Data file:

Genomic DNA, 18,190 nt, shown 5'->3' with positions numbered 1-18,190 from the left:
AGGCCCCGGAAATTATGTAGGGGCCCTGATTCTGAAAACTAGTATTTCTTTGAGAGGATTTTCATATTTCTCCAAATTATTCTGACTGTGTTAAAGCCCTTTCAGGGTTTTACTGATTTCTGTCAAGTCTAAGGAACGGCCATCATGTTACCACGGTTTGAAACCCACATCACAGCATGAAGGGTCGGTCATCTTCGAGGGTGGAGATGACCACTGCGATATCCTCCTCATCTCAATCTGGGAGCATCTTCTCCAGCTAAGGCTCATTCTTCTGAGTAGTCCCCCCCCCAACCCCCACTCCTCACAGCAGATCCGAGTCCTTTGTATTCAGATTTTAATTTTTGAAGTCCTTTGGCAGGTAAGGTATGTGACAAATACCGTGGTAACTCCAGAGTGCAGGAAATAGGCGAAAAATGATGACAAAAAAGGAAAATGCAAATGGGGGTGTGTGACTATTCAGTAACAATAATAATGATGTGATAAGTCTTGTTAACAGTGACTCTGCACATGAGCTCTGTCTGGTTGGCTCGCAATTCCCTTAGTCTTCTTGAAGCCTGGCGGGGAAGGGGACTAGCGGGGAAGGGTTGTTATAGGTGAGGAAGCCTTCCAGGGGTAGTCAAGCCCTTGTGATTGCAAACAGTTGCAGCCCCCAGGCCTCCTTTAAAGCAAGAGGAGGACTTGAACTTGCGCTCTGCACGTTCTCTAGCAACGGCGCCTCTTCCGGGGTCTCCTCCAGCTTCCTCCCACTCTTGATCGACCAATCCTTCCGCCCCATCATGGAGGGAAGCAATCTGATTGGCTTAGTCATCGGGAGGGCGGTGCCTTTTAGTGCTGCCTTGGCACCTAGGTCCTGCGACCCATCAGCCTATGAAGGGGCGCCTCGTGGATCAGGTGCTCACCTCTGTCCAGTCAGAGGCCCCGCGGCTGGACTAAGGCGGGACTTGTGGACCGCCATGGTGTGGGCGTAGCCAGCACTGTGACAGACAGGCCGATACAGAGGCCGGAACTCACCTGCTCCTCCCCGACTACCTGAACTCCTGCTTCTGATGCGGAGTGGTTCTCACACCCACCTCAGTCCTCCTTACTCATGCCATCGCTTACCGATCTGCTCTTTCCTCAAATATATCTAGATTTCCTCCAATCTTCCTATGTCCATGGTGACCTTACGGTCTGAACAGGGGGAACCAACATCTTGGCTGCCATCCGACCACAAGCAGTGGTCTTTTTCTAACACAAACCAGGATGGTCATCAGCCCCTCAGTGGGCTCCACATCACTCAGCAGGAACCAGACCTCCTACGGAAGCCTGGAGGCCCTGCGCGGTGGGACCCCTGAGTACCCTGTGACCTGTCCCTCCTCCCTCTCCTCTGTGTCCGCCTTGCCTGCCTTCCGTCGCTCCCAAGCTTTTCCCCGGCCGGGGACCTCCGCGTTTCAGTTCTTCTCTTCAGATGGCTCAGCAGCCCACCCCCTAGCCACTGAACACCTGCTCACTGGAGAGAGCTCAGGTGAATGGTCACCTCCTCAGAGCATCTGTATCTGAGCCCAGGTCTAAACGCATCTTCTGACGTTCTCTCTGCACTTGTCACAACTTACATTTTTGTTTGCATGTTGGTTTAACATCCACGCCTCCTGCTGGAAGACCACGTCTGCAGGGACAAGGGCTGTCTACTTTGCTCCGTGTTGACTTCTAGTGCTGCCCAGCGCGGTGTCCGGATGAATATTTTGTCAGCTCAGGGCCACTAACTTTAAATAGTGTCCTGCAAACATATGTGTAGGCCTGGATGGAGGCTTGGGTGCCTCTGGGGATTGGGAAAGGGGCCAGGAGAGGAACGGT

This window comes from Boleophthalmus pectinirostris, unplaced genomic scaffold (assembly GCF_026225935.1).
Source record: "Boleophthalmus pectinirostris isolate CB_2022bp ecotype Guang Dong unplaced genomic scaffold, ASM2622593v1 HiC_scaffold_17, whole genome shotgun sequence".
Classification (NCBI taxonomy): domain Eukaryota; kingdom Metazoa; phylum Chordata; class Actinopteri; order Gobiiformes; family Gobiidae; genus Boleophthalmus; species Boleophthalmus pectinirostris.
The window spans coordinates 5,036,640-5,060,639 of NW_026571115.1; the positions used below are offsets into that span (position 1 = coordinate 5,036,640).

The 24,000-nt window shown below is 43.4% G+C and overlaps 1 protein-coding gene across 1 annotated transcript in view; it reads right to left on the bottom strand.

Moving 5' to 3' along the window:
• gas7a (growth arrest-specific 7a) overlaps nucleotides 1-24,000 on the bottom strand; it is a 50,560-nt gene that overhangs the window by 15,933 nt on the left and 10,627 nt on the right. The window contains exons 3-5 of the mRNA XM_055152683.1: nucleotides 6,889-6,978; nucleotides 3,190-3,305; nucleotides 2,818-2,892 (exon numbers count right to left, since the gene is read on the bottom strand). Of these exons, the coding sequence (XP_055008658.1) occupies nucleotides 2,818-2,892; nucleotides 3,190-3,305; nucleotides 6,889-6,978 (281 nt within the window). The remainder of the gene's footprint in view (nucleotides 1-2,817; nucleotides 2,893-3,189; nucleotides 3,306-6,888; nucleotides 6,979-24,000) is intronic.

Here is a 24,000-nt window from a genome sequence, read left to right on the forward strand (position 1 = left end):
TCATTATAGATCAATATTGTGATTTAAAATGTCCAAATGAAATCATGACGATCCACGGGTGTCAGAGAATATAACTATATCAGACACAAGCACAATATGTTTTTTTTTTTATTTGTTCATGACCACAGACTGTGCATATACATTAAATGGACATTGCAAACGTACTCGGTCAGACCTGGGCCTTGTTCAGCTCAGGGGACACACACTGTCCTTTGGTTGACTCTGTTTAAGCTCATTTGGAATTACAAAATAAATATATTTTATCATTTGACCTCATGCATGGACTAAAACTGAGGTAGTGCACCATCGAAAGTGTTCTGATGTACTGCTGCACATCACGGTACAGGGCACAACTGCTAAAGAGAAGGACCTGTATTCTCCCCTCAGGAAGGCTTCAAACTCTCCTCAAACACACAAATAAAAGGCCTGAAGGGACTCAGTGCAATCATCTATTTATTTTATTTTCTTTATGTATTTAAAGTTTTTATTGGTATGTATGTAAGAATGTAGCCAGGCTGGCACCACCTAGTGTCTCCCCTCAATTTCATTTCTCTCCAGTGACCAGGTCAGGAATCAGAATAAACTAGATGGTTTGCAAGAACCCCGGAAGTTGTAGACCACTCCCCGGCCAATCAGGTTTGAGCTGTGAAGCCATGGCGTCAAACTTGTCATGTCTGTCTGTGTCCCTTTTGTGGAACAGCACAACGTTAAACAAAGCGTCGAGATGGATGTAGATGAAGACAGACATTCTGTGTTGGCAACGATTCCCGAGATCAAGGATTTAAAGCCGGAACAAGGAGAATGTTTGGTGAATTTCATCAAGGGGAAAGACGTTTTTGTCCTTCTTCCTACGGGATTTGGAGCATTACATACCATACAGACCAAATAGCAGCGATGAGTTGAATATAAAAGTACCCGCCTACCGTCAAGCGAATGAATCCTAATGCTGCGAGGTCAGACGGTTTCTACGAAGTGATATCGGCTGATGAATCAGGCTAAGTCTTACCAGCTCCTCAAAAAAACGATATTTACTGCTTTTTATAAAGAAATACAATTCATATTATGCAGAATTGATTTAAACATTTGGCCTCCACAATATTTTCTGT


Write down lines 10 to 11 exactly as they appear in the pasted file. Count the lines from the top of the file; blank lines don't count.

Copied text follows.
Here is a 24,000-nt window from a genome sequence, read left to right on the forward strand (position 1 = left end):
TCATTATAGATCAATATTGTGATTTAAAATGTCCAAATGAAATCATGACGATCCACGGGTGTCAGAGAATATAACTATATCAGACACAAGCACAATATGTTTTTTTTTTTATTTGTTCATGACCACAGACTGTGCATATACATTAAATGGACATTGCAAACGTACTCGGTCAGACCTGGGCCTTGTTCAGCTCAGGGGACACACACTGTCCTTTGGTTGACTCTGTTTAAGCTCATTTGGAATTACAAAATAAATATATTTTATCATTTGACCTCATGCATGGACTAAAACTGAGGTAGTGCACCATCGAAAGTGTTCTGATGTACTGCTGCACATCACGGTACAGGGCACAACTGCTAAAGAGAAGGACCTGTATTCTCCCCTCAGGAAGGCTTCAAACTCTCCTCAAACACACAAATAAAAGGCCTGAAGGGACTCAGTGCAATCATCTATTTATTTTATTTTCTTTATGTATTTAAAGTTTTTATTGGTATGTATGTAAGAATGTAGCCAGGCTGGCACCACCTAGTGTCTCCCCTCAATTTCATTTCTCTCCAGTGACCAGGTCAGGAATCAGAATAAACTAGATGGTTTGCAAGAACCCCGGAAGTTGTAGACCACTCCCCGGCCAATCAGGTTTGAGCTGTGAAGCCATGGCGTCAAACTTGTCATGTCTGTCTGTGTCCCTTTTGTGGAACAGCACAACGTTAAACAAAGCGTCGAGATGGATGTAGATGAAGACAGACATTCTGTGTTGGCAACGATTCCCGAGATCAAGGATTTAAAGCCGGAACAAGGAGAATGTTTGGTGAATTTCATCAAGGGGAAAGACGTTTTTGTCCTTCTTCCTACGGGATTTGGAGCATTACATACCATACAGACCAAATAGCAGCGATGAGTTGAATATAAAAGTACCCGCCTACCGTCAAGCGAATGAATCCTAATGCTGCGAGGTCAGACGGTTTCTACGAAGTGATATCGGCTGATGAATCAGGCTAAGTCTTACCAGCTCCTCAAAAAAACGATATTTACTGCTTTTTATAAAGAAATACAATTCATATTATGCAGAATTGATTTAAACATTTGGCCTCCACAATATTTTCTGT